Okay, so “city” might be stretching it, but there is no doubt that the biggest concentration of Belizeans in the world (about 70,000) live on a relatively small peninsula. Belizeans throughout the country refer to Belize City, their former capital, as “Belize,” which can be disorienting until you get used to it.
While there are no high-rises, only three traffic lights, and more faded paint and rotten wood than you’d expect in the country’s most important population center, Belize City is an exciting cluster of cultures throbbing under the tropical sun, wind, and rain.
The town straddles Haulover Creek (named when cattle were attached to one another by a rope around the horns and hauled across) and sprawls loosely north to the Belize River and the international airport. For tourists, Belize City is no Caribbean paradise—not by a long shot. Indeed, the banks of the Haulover Creek, meandering through the middle of the city, are often foul. The city is run-down and, though perched on the edge of the Caribbean, it is without beaches (except the artificial one at Old Belize , just outside town). Antiquated clapboard buildings on stilts—weathered, tilted, and streaked with age—line narrow streets. In other areas, the old buildings are slowly being replaced by concrete boxes.
The people of Belize City are friendly, though the hucksters who prey on cruise ship passengers are sometimes a little too friendly. In general, Belize City residents are better off and more optimistic than those in other developing world cities—in large part because Belize City is so much smaller. It has its problems (from petty gang crime to government corruption), but it doesn’t have sprawling slums and shantytowns like other cities in Central America. Schools and uniformed students are plentiful, little shops are everywhere (often referred to locally as the “Hindu,” “Arab,” or “Chinese” store, based on the ancestry of the proprietors), and some of the simplest bars are gathering places for truly interesting and important people.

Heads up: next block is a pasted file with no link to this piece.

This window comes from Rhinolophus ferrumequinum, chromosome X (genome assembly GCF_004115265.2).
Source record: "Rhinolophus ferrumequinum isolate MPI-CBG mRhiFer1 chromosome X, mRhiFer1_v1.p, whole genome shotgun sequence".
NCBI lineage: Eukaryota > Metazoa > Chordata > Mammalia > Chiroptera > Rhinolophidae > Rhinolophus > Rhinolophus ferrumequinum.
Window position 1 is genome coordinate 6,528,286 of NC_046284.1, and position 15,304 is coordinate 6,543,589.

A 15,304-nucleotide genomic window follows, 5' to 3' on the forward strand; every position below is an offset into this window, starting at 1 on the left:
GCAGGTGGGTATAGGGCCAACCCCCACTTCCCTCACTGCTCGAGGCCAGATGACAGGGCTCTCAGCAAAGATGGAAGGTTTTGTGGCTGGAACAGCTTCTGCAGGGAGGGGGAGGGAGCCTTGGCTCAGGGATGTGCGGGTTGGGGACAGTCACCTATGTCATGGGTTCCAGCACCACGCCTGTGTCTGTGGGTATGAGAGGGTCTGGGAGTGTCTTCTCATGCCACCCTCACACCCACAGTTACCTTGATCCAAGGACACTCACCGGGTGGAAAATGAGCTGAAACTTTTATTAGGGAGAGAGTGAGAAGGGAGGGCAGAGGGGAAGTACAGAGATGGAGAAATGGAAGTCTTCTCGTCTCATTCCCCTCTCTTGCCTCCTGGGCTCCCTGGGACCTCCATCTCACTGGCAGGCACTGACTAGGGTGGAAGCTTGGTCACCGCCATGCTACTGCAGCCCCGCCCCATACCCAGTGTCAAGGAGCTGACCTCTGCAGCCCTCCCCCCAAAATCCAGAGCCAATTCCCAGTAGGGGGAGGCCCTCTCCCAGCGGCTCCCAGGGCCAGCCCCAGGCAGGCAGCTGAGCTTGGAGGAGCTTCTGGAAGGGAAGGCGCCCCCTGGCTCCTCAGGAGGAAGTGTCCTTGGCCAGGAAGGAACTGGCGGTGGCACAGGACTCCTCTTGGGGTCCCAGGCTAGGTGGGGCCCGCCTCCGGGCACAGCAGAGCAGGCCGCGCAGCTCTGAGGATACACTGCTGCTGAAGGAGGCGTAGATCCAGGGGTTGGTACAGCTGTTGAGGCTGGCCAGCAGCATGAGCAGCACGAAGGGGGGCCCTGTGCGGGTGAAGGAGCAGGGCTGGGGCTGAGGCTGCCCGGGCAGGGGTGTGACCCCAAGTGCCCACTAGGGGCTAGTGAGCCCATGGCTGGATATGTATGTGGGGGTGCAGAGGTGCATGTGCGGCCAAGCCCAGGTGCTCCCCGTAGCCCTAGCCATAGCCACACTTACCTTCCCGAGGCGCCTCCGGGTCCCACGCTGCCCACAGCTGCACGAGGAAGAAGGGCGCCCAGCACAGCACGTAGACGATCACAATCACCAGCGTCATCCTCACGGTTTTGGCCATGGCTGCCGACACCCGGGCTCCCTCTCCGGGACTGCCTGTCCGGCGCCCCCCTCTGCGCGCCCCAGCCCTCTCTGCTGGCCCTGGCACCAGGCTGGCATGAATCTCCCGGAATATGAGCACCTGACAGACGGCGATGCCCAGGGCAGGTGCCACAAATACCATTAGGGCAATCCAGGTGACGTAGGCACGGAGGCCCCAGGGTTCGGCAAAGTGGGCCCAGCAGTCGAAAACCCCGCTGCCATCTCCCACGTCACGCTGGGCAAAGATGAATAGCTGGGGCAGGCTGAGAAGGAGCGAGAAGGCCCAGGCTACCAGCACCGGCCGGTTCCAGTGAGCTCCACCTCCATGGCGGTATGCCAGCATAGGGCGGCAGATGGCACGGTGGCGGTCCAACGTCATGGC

Belize City is the transportation hub of the country, by air, land, and sea.
By Air: From the international airport, it’s a 20-minute drive to downtown Belize City, a trip that costs US$25 in a taxi (less in the opposite direction). The Municipal Airport (a.k.a. “Muni”) is on the waterfront, practically in downtown Belize City. Belizean commuter planes provide steady service in and out of Belize City to outlying airports all over the country. It’s cheaper to fly to local destinations out of Municipal.
By Bus: Domestic bus service is handled almost entirely out of Novelo’s Terminal, at the western terminus of King Street. If you arrive by bus and want to walk downtown, it’s about 10 blocks to the Swing Bridge (from Novelo’s, cross the canal and stay on King Street till you reach Albert Street, then make a left; continue for three blocks to the Swing Bridge and Water Taxi Terminal). This walk should not be attempted at night but is usually safe during the day (remember; when in doubt, always take a cab). International bus service to Guatemala and Mexico is offered by a handful of companies with offices in the Caye Caulker Water Taxi Terminal.
By Boat: There are three companies with regular service to San Pedro  and Caye Caulker . The Caye Caulker Water Taxi Terminal is at the north end of the Swing Bridge, with boats leaving between 8 a.m. and 4:30 p.m. (San Pedro tel. 501/226-4646, Caye Caulker tel. 501/226-0992, Belize City tel. 501/223-5752, www.cayecaulkerwatertaxi.com ).
San Pedro Express departs from the Tourism Village (tel. 501/223-2225, www.belizewatertaxi.com ) between 9 a.m. and 5:30 p.m. express.
Water Jets Express (tel. 501/207-1000, www.sanpedrowatertaxi.com ) leaves from Bird’s Isle Water Taxi and Marina between 7 a.m. and 6 p.m. daily.
Boat transit to Caye Caulker takes about 45 minutes, then it’s another half hour to Ambergris Caye. The trip to Caulker costs about US$10 one-way; to San Pedro costs US$15 one-way. The trip is pleasant on calm, sunny days, but be prepared for a cold and wet ride if the sky to the east is dark. A few of the boats are covered; others will pass out plastic tarps if it’s really coming down.